The strained relations between the Saudi leadership and the administration of US President Joe Biden are well known. And it’s not just the tragic story of journalist Jamal Khashoggi or the rhetoric on rights and democracy. Riyadh has clearly grasped the global shifts and dramatically pushed the boundaries. They have not disappeared altogether, but they have undoubtedly widened. And the US must accept this with some reluctance.
There is a great opportunity for countries that were previously in a subordinate position to change their situations and wriggle away from their long-term patron.The common theme between Russia and the Gulf states is the situation in the Middle East. In general, Moscow’s serious return to the region began with the operation in Syria in 2015, when Russian intervention changed the course of events. It was then that the leading countries, led by Saudi Arabia, saw Russia for the first time as a truly significant actor.
After that, real cooperation began.Today, the region is witnessing yet another catastrophe in Gaza, the outcome of which may be contradictory. On the one hand, it demonstrates the impasse into which the Palestinian question has led everyone. On the other hand, there may be no fundamental change at all. One thing which everyone agrees on is the need for a new scheme of regional organization.
Everyone has different aspirations, but no one has a ready-made recipe. In this sense, the participation of all parties – not only those who are interested, but also those who have some influence – is indispensable.
Of course, the Ukraine conflict is the priority issue for Russia. Strangely enough, the Persian Gulf states have turned out to be quite closely linked to it. Military and technical cooperation with Iran, the quiet diplomacy of Saudi Arabia, the UAE, and Qatar to resolve specific problems ……
The president-elect has pledged radical policy measures to deal with the financial crisis Argentina’s president-elect Javier Milei is facing a huge challenge of turning around the nation’s battered economy when he takes office on December 10. Critics claim Milei’s radical proposals are pushing the country into the unknown. RT explores his endeavor to save one of the world’s most troubled economies.
Who is Javier Milei?
Described as a right-wing populist and self-proclaimed anarchist Milei defeated Economy Minister Sergio Massa in Argentina’s recent presidential election. He is often compared to former US President Donald Trump for his liberal use of insults. Trump recently declared that he was of Milei, and that the president-elect will truly make Argentina Great Again.”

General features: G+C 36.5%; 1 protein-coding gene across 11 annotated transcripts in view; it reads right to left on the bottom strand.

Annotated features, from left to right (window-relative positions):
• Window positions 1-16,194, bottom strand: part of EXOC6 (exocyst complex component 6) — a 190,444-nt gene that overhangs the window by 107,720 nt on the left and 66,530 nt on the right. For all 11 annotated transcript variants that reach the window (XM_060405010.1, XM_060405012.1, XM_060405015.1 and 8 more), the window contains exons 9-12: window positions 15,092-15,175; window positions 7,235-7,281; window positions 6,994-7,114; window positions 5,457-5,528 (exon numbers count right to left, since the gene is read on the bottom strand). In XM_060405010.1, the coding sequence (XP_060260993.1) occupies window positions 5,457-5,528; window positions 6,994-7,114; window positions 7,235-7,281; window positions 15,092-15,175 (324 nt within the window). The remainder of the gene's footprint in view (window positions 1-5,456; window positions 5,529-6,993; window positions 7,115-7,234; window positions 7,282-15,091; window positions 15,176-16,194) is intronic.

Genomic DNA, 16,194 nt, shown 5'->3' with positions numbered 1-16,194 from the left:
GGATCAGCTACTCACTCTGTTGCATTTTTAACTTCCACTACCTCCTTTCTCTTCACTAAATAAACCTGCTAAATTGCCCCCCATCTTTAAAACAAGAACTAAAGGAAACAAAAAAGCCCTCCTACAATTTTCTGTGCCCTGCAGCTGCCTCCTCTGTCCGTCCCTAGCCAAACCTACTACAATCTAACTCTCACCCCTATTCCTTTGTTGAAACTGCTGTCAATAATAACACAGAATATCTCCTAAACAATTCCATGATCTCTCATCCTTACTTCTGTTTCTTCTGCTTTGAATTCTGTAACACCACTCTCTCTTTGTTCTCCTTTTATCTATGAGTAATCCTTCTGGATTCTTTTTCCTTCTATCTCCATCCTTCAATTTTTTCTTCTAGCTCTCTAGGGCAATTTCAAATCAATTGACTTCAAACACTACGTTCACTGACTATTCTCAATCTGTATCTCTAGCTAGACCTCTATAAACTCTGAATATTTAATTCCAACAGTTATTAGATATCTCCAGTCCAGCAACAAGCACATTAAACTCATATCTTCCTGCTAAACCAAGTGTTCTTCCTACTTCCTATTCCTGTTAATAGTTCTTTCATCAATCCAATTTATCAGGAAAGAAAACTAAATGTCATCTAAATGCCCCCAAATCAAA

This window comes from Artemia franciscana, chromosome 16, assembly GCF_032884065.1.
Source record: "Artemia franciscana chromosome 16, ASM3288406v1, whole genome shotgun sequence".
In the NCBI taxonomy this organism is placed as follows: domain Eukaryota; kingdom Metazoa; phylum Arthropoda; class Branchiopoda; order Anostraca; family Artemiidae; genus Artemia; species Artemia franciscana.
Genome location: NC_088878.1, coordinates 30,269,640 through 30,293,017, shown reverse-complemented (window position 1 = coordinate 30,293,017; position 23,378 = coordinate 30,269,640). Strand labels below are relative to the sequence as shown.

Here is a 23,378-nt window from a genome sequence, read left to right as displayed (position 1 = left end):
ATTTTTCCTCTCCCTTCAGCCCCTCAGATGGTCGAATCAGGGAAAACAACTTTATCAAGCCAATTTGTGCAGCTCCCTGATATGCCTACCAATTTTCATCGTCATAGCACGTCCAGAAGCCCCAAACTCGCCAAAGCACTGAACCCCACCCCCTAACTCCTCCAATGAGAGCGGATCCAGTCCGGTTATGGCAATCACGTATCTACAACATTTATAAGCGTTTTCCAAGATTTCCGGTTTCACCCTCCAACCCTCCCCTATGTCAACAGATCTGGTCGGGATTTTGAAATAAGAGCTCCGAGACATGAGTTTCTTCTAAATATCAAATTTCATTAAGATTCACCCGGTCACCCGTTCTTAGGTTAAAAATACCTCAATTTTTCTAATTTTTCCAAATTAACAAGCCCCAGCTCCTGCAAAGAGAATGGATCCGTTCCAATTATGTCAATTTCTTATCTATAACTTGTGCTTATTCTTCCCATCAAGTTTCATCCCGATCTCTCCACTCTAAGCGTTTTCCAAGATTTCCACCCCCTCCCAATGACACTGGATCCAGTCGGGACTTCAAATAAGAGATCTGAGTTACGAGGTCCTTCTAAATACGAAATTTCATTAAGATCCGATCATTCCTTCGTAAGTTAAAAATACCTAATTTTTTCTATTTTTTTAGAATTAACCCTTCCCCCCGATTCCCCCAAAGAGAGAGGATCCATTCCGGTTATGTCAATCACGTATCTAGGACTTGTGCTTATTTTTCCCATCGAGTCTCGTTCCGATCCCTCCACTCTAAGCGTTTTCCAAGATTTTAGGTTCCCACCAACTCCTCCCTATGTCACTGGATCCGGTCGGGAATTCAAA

What is Milei’s economic vision for Argentina?
Throughout his campaign, Milei regularly brandished a chainsaw, a dramatic illustration of his promises to slash social spending, cut retirement and pension funds, shut down the country’s central bank, and reduce the number of government ministries by more than half. He has proposed reducing the functions of state to a minimum and has placed his trust in the market alone, hoping to solve Argentina’s problems by boosting trade and exports.
Milei has also vowed to lift capital controls, end government protection of national industries, and eventually abandon the peso in favor of the US dollar. Among other promises are privatizing state-owned media outlets and other public companies including the energy firm YPF. Foreign economic policy
During his election campaign, Milei threatened to cut off diplomatic relations with Argentina’s two main trading partners, China and Brazil. He has also expressed support for Ukraine in its conflict with Russia, and stated on the campaign trail that he is opposed to Argentina joining the BRICS group.
Inflation in Argentina is running at 143% annually, net foreign currency reserves are near their lowest level since 2006 amid a historic drought, savers are abandoning the peso, and the country is expected to enter a recession this year. Four in ten Argentines live in poverty and a sharp peso devaluation is likely. According to the latest central bank analyst survey, Latin America’s third-largest economy is on track to shrink by 2% this year. Along with triple-digit inflation, that is likely to entail a spike in poverty levels as salaries and savings are eroded.
Will the president-elect stick to his promises?
Milei has called rumors that he has eased off on his plans, although some observers are claiming that he is picking a more moderate cabinet than expected. This week after a trip to the US, the incoming president announced that he had chosen former JPMorgan stock trader Luis Caputo to be the country’s economy minister. The latter, who is known for his close ties with Wall Street and Buenos Aires banking circles, will be tasked with renegotiating Argentina’s troubled $43 billion loan from the IMF, on which the country has missed almost all of its targets this year. Milei also said that he will keep his promise to shut the nation’s central bank, calling the issue ‘non-negotiable.’
Could Milei’s policy plan pull the economy out of crisis?
Experts say that if Milei does go ahead with his proposed reforms, it will be a bold but risky attempt. Failure could lead to the already embattled country suffering a tenth sovereign debt default, an increase in poverty, and possible social unrest. Some economists have raised concerns that Milei’s ‘shock therapy’ sets Argentina on a path of deep uncertainty. Experts suggest that dollarizing the $622 billion economy at a time of depleted international reserves and pending payments…